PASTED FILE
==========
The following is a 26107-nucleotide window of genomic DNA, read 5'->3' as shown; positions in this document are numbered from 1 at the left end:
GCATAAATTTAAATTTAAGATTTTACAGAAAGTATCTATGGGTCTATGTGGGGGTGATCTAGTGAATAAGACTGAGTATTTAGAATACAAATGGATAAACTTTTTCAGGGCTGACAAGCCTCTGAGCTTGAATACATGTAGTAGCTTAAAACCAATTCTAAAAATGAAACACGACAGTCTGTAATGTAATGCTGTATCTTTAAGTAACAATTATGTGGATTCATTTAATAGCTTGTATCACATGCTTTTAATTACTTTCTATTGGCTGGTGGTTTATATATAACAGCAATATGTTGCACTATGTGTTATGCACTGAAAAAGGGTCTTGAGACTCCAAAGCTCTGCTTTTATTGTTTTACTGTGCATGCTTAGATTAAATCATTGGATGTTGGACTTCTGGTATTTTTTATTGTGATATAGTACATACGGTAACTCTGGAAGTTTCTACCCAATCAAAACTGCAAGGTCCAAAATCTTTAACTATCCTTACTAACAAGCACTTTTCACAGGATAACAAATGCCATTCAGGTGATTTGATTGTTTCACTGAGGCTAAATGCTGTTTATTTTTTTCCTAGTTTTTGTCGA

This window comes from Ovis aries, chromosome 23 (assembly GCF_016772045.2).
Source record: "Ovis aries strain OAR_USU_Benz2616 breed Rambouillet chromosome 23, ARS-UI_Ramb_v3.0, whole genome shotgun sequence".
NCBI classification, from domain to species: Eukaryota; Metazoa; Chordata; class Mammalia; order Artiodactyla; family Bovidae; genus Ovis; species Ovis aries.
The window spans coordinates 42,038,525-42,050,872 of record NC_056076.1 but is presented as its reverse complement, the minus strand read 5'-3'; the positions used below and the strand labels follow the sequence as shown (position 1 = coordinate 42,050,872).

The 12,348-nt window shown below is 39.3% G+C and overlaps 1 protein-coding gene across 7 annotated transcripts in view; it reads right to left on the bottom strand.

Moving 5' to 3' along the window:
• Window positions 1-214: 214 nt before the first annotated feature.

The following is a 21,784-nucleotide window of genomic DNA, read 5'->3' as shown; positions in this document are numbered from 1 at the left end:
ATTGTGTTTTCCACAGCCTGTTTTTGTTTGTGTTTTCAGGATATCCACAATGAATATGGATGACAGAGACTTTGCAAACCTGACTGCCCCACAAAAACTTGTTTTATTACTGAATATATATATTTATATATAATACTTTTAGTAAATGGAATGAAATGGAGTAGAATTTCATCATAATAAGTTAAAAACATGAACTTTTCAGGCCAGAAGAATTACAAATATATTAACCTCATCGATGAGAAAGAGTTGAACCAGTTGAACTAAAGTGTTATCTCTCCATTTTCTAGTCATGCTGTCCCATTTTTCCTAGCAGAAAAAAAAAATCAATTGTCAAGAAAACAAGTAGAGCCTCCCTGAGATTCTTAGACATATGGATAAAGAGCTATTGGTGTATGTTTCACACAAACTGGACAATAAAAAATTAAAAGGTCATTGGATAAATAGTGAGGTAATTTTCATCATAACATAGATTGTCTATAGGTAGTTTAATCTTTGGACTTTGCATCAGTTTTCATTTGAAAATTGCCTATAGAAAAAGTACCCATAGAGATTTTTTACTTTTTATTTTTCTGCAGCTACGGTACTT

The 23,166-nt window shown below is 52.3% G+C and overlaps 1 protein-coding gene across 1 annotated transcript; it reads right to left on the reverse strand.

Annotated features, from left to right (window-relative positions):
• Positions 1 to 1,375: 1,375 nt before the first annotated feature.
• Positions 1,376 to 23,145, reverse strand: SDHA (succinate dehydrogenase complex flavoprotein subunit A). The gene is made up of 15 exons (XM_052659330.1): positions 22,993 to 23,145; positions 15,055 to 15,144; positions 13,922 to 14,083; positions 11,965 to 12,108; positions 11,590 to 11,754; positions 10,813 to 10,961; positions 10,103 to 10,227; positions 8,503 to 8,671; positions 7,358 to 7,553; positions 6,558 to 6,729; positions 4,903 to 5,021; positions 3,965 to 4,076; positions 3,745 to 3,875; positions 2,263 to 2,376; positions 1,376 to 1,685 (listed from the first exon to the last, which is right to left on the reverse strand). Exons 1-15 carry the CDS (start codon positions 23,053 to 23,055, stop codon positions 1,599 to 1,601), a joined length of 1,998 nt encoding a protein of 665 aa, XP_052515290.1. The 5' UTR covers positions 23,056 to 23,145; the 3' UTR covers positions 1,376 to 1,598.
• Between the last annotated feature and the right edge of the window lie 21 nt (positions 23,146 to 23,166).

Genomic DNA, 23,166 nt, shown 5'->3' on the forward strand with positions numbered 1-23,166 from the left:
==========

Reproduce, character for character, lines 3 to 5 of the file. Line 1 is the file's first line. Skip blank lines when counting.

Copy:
This window comes from Ovis aries, chromosome 23 (assembly GCF_016772045.2).
Source record: "Ovis aries strain OAR_USU_Benz2616 breed Rambouillet chromosome 23, ARS-UI_Ramb_v3.0, whole genome shotgun sequence".
NCBI classification, from domain to species: Eukaryota; Metazoa; Chordata; class Mammalia; order Artiodactyla; family Bovidae; genus Ovis; species Ovis aries.